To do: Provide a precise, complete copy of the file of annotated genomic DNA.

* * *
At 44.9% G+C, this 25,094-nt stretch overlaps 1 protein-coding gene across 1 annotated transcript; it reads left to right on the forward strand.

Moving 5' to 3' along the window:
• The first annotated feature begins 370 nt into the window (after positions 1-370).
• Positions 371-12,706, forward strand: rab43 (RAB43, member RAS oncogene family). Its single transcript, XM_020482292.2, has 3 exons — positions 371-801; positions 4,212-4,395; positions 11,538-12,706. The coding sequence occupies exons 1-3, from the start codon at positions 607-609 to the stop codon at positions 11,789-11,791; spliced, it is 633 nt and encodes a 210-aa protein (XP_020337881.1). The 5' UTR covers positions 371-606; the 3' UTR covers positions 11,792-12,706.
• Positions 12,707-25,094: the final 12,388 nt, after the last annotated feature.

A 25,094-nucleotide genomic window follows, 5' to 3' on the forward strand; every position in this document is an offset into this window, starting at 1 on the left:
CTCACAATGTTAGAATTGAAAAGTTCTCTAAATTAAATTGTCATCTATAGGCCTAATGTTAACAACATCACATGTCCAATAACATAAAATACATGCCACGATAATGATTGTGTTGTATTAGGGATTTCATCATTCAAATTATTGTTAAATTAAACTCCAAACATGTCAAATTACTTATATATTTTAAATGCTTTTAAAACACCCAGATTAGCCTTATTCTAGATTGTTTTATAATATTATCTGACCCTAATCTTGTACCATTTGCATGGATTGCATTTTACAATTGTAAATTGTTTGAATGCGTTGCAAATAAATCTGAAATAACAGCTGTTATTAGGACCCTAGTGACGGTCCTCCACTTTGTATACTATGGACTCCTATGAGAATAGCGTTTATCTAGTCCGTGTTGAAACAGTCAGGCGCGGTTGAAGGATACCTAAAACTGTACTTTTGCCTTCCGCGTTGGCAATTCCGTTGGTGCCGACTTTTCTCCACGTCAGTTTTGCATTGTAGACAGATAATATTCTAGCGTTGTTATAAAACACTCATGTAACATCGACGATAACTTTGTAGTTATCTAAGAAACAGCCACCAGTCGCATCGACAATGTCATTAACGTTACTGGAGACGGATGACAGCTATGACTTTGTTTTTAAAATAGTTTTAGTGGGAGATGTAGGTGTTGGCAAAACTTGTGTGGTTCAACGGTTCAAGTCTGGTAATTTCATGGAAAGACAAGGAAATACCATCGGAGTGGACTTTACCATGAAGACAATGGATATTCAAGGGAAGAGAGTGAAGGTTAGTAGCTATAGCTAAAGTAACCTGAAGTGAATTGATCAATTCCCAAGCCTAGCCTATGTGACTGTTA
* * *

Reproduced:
At 44.9% G+C, this 25,094-nt stretch overlaps 1 protein-coding gene across 1 annotated transcript; it reads left to right on the forward strand.

Moving 5' to 3' along the window:
• The first annotated feature begins 370 nt into the window (after positions 1-370).
• Positions 371-12,706, forward strand: rab43 (RAB43, member RAS oncogene family). Its single transcript, XM_020482292.2, has 3 exons — positions 371-801; positions 4,212-4,395; positions 11,538-12,706. The coding sequence occupies exons 1-3, from the start codon at positions 607-609 to the stop codon at positions 11,789-11,791; spliced, it is 633 nt and encodes a 210-aa protein (XP_020337881.1). The 5' UTR covers positions 371-606; the 3' UTR covers positions 11,792-12,706.
• Positions 12,707-25,094: the final 12,388 nt, after the last annotated feature.

A 25,094-nucleotide genomic window follows, 5' to 3' on the forward strand; every position in this document is an offset into this window, starting at 1 on the left:
CTCACAATGTTAGAATTGAAAAGTTCTCTAAATTAAATTGTCATCTATAGGCCTAATGTTAACAACATCACATGTCCAATAACATAAAATACATGCCACGATAATGATTGTGTTGTATTAGGGATTTCATCATTCAAATTATTGTTAAATTAAACTCCAAACATGTCAAATTACTTATATATTTTAAATGCTTTTAAAACACCCAGATTAGCCTTATTCTAGATTGTTTTATAATATTATCTGACCCTAATCTTGTACCATTTGCATGGATTGCATTTTACAATTGTAAATTGTTTGAATGCGTTGCAAATAAATCTGAAATAACAGCTGTTATTAGGACCCTAGTGACGGTCCTCCACTTTGTATACTATGGACTCCTATGAGAATAGCGTTTATCTAGTCCGTGTTGAAACAGTCAGGCGCGGTTGAAGGATACCTAAAACTGTACTTTTGCCTTCCGCGTTGGCAATTCCGTTGGTGCCGACTTTTCTCCACGTCAGTTTTGCATTGTAGACAGATAATATTCTAGCGTTGTTATAAAACACTCATGTAACATCGACGATAACTTTGTAGTTATCTAAGAAACAGCCACCAGTCGCATCGACAATGTCATTAACGTTACTGGAGACGGATGACAGCTATGACTTTGTTTTTAAAATAGTTTTAGTGGGAGATGTAGGTGTTGGCAAAACTTGTGTGGTTCAACGGTTCAAGTCTGGTAATTTCATGGAAAGACAAGGAAATACCATCGGAGTGGACTTTACCATGAAGACAATGGATATTCAAGGGAAGAGAGTGAAGGTTAGTAGCTATAGCTAAAGTAACCTGAAGTGAATTGATCAATTCCCAAGCCTAGCCTATGTGACTGTTA